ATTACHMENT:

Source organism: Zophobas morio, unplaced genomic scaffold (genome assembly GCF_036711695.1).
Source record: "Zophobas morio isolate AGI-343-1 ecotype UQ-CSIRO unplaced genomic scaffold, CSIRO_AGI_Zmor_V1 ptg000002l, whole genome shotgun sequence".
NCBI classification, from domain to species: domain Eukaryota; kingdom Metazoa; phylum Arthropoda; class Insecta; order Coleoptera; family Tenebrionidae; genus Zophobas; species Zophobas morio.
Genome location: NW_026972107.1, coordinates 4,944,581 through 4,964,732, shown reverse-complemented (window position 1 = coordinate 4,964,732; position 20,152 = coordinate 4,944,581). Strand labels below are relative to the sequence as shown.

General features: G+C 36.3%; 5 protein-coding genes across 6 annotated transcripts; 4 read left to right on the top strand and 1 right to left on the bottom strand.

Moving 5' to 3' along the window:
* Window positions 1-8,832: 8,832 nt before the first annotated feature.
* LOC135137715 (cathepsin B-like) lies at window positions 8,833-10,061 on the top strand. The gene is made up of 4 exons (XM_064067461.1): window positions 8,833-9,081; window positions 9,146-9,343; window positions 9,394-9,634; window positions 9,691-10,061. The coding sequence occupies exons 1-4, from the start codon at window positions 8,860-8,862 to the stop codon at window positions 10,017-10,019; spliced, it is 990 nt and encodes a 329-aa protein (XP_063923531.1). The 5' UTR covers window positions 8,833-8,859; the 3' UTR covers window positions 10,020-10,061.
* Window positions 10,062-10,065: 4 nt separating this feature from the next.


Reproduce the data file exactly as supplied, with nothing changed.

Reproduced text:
Source organism: Zophobas morio, unplaced genomic scaffold (genome assembly GCF_036711695.1).
Source record: "Zophobas morio isolate AGI-343-1 ecotype UQ-CSIRO unplaced genomic scaffold, CSIRO_AGI_Zmor_V1 ptg000002l, whole genome shotgun sequence".
NCBI classification, from domain to species: domain Eukaryota; kingdom Metazoa; phylum Arthropoda; class Insecta; order Coleoptera; family Tenebrionidae; genus Zophobas; species Zophobas morio.
Genome location: NW_026972107.1, coordinates 4,944,581 through 4,964,732, shown reverse-complemented (window position 1 = coordinate 4,964,732; position 20,152 = coordinate 4,944,581). Strand labels below are relative to the sequence as shown.

General features: G+C 36.3%; 5 protein-coding genes across 6 annotated transcripts; 4 read left to right on the top strand and 1 right to left on the bottom strand.

Moving 5' to 3' along the window:
* Window positions 1-8,832: 8,832 nt before the first annotated feature.
* LOC135137715 (cathepsin B-like) lies at window positions 8,833-10,061 on the top strand. The gene is made up of 4 exons (XM_064067461.1): window positions 8,833-9,081; window positions 9,146-9,343; window positions 9,394-9,634; window positions 9,691-10,061. The coding sequence occupies exons 1-4, from the start codon at window positions 8,860-8,862 to the stop codon at window positions 10,017-10,019; spliced, it is 990 nt and encodes a 329-aa protein (XP_063923531.1). The 5' UTR covers window positions 8,833-8,859; the 3' UTR covers window positions 10,020-10,061.
* Window positions 10,062-10,065: 4 nt separating this feature from the next.